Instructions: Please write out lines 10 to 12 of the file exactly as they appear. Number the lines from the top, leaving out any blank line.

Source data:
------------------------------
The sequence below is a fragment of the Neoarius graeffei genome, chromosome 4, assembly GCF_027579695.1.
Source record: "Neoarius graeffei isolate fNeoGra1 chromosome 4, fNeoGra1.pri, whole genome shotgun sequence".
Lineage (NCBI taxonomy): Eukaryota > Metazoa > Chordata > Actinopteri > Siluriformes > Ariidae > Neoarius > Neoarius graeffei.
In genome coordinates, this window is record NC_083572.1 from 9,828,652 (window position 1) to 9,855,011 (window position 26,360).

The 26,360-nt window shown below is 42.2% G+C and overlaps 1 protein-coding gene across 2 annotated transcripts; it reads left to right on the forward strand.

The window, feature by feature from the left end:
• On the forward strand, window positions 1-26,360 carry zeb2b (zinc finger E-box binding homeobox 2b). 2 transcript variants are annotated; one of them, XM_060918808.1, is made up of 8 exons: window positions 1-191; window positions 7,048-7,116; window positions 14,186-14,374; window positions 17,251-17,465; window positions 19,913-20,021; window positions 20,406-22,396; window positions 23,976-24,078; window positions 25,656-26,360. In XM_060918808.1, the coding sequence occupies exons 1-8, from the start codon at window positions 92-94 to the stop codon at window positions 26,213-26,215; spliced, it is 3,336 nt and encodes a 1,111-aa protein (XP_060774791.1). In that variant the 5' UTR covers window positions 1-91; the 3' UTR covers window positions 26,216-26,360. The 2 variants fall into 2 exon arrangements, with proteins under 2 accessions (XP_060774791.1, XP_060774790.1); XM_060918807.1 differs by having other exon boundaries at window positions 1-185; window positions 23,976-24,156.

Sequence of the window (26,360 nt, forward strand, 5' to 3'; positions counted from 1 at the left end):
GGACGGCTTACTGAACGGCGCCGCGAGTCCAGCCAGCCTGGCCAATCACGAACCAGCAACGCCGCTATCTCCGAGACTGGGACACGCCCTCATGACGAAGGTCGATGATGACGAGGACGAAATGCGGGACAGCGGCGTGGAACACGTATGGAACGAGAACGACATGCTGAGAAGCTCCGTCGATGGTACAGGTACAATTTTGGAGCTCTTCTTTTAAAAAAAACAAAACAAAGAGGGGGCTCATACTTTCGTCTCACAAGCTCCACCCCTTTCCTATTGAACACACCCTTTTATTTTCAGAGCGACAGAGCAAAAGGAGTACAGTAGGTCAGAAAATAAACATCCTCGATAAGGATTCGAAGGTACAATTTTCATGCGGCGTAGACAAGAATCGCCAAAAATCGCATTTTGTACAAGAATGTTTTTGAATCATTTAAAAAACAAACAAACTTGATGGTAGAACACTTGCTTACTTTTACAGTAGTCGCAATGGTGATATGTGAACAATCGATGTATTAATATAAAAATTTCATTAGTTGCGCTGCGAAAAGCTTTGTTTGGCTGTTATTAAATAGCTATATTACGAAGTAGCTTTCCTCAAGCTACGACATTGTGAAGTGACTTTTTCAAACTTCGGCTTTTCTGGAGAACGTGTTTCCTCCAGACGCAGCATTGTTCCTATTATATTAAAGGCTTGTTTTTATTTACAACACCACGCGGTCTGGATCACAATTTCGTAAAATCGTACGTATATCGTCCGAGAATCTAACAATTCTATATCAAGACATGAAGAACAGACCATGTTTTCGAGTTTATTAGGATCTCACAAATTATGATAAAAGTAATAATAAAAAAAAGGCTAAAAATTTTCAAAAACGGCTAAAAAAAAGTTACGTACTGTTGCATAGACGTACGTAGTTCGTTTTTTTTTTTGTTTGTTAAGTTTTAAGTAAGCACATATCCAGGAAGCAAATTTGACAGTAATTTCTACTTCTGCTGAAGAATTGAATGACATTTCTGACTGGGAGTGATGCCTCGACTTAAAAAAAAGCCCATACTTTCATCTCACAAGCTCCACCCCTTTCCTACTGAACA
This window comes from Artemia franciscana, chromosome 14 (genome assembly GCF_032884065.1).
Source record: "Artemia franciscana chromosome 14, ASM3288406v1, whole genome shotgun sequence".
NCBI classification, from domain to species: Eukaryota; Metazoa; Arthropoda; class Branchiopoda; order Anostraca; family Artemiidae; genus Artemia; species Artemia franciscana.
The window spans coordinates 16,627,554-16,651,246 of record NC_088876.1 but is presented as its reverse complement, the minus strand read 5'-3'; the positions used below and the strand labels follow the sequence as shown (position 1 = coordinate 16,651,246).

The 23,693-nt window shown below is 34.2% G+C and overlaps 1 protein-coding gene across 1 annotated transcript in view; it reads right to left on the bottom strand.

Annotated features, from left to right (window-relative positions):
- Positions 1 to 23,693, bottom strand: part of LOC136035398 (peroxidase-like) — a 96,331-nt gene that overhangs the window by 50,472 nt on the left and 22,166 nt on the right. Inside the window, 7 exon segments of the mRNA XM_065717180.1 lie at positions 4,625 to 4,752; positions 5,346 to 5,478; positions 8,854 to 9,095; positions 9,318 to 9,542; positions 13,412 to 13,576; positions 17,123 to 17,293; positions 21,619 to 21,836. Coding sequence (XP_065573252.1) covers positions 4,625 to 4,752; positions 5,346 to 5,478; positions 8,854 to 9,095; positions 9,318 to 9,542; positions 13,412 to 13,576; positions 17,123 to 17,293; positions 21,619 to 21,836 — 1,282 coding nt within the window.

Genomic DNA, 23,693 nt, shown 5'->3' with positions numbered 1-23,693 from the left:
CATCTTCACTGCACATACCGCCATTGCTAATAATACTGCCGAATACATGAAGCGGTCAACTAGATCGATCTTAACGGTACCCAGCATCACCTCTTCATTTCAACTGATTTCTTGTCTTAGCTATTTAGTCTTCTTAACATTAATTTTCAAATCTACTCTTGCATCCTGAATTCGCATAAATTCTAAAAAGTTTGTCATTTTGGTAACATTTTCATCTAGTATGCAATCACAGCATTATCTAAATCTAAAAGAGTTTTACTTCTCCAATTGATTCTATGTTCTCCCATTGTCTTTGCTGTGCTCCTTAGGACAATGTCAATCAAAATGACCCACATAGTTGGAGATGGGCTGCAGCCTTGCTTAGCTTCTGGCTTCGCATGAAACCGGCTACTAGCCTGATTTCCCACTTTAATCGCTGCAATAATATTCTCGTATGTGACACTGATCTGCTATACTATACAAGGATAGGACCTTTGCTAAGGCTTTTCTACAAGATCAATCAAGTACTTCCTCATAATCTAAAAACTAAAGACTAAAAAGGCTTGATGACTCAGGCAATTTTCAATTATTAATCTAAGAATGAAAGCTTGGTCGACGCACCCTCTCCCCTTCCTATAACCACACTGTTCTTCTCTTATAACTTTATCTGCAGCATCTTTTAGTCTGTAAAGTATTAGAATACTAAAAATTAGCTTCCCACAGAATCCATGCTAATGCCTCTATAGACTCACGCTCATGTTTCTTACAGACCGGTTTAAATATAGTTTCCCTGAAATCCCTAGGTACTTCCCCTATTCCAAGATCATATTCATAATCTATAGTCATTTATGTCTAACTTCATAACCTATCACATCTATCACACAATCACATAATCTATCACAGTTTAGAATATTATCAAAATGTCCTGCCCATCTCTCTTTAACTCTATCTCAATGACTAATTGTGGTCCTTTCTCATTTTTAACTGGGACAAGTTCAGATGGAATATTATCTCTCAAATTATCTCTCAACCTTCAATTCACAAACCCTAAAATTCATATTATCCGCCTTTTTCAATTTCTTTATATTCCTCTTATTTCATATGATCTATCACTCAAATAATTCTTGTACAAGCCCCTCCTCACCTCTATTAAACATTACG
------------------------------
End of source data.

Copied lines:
This window comes from Artemia franciscana, chromosome 14 (genome assembly GCF_032884065.1).
Source record: "Artemia franciscana chromosome 14, ASM3288406v1, whole genome shotgun sequence".
NCBI classification, from domain to species: Eukaryota; Metazoa; Arthropoda; class Branchiopoda; order Anostraca; family Artemiidae; genus Artemia; species Artemia franciscana.